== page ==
Boston Pride is delighted to announce the following 2018 Pride Marshals, as selected by the community through our annual online vote:
Freedom for All Massachusetts
In June 2015, the broad-based bipartisan coalition Freedom for All Massachusetts launched with the goal of updating Massachusetts’ longstanding civil rights laws to include nondiscrimination protections for transgender people in public places. The campaign aimed to add gender identity as a protected category in the Commonwealth’s public accommodations law. By June 2016, the law had passed by an overwhelming bipartisan supermajority of votes in both legislative chambers. Shortly after it went into effect on October 1, 2016, opponents of the law secured signatures to force law onto the 2018 ballot. The Freedom for All Massachusetts campaign continues to build the Commonwealth’s familiarity with transgender people, and to grow support for fair and equal treatment, so that we keep trans equality in the law of the Commonwealth.
Jo Trigilio has been a leader in the LGBTQ community serving on the Boston Dyke March organizing committee for more than a decade before stepping down a few years ago. Jo was instrumental at growing the march from a few hundred to several thousand participants, and maintaining its status as a grassroots, noncommercial, and radical event committed to all-gender inclusion. They now head the Boston Dyke March History and Archive Project which makes archival materials publically available online. Jo is a known peace maker, beloved professor, and activist. Jo is an ongoing contributor to the Pride Guide and has extended themselves to assist Boston Pride in addressing issues brought by the community. Jo is currently the Program Director of Gender/Cultural Studies at Simmons College. Jo’s current work focuses on nonbinary gender and ethnic/racial intersectionality.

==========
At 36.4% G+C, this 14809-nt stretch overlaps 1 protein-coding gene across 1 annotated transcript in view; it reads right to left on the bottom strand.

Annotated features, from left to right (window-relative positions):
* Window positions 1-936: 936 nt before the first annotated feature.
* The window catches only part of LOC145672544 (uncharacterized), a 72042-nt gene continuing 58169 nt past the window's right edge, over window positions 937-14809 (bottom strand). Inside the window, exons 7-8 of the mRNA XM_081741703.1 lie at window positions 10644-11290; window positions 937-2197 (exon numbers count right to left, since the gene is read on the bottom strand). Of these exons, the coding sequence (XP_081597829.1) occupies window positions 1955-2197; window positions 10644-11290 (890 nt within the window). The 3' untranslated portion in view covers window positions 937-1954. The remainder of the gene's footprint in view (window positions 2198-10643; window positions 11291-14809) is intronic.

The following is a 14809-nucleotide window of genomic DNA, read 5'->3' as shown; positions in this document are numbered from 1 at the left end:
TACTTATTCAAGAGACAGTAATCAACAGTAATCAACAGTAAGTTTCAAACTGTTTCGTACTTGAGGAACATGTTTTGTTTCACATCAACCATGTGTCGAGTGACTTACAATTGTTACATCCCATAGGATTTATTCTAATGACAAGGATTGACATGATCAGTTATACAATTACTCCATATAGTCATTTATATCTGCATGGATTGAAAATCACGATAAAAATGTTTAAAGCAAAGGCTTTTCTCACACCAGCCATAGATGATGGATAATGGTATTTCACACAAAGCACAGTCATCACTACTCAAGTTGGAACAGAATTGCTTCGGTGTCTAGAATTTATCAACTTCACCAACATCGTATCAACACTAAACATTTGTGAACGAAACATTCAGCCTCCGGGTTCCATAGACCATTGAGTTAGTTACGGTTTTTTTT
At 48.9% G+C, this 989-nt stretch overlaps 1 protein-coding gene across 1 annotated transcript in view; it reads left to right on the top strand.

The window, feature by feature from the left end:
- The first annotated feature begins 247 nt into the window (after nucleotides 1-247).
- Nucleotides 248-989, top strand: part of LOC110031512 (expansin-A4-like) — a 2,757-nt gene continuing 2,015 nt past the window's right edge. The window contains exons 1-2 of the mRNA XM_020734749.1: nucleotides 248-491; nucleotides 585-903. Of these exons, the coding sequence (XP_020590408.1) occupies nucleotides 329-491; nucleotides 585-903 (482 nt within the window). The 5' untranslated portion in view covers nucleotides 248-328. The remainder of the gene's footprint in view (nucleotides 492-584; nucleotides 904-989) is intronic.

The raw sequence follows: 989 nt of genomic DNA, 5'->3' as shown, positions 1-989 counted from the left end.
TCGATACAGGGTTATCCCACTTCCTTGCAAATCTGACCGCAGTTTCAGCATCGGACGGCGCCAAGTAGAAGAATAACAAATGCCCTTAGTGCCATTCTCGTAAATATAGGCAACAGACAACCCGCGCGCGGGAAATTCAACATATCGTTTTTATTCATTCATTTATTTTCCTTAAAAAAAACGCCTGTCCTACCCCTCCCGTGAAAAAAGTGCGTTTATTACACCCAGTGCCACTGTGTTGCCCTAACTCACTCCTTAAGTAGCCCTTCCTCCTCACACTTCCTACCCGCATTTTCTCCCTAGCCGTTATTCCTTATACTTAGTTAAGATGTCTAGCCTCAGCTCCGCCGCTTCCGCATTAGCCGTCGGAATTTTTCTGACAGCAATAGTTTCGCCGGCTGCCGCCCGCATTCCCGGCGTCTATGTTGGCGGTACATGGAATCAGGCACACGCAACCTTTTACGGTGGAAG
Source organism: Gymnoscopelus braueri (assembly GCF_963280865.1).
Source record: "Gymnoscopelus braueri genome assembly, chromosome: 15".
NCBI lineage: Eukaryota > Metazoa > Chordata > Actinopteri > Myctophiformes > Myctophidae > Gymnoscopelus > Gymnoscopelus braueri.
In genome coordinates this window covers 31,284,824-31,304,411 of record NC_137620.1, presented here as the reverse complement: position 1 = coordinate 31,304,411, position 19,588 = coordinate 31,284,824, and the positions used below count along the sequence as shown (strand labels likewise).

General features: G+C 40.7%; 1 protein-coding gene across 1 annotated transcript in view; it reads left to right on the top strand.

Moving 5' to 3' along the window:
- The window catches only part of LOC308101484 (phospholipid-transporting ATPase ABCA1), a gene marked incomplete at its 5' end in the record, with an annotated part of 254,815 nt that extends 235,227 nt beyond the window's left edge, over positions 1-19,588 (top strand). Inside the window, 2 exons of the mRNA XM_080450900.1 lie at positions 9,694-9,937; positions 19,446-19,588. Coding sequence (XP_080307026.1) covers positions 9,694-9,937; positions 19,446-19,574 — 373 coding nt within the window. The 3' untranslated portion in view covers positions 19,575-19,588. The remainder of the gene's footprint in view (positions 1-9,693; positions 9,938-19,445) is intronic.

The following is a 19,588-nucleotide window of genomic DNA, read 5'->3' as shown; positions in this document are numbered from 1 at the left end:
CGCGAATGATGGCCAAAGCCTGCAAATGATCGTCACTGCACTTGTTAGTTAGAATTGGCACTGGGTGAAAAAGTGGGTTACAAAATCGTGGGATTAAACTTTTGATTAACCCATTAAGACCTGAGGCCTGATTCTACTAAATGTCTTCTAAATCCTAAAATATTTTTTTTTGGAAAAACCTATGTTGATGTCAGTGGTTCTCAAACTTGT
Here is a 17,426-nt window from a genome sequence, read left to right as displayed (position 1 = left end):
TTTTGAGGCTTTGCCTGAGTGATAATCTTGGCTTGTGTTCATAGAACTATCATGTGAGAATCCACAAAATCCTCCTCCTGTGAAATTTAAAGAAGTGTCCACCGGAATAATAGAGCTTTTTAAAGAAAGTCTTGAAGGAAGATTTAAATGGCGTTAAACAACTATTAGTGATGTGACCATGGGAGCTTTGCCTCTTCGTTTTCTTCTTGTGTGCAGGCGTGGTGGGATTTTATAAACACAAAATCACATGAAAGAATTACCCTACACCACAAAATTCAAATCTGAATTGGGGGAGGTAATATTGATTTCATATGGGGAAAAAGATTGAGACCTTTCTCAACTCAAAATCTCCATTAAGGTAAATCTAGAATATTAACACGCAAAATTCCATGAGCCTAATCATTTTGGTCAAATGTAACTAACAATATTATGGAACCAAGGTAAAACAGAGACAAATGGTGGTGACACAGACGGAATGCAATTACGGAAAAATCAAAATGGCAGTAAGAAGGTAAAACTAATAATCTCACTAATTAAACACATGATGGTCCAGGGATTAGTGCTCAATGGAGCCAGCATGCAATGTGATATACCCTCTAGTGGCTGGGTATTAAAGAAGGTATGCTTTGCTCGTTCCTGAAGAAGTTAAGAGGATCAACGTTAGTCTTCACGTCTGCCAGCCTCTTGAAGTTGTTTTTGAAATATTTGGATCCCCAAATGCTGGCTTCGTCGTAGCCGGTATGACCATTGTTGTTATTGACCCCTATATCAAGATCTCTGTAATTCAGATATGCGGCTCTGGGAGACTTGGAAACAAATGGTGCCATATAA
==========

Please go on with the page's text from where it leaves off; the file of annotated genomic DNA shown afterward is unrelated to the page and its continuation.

Gordon Burns, who recently passed, was a longtime Pride volunteer and Committee member. Gordon joined Boston Pride over 10 years ago to foster the engagement of LGBT older adults in the Pride celebration, and to ensure continued exchanges between the older and the younger generations of our community. Deeply engaged and active in our region, Gordon was a founding member of the Senior Pride Coalition, as well as a member of the Boston Prime Timers, the Boston Partnership for Older Adults, the Massachusetts Association of Older Americans, and OLLI Lifelong Learning Institute at UMass Boston. His joyfulness and willingness to help everyone will always be remembered.
Edith “Edie” Windsor, a hero of the fight for marriage equality, was the lead plaintiff in the Supreme Court case that bears her name. Edie made groundbreaking contributions to our community through her activism over the years. The “Windsor decision,” which was handed down in 2013 by the US Supreme Court, ensured the federal recognition of same-sex marriages performed in 13 states and in the District of Columbia.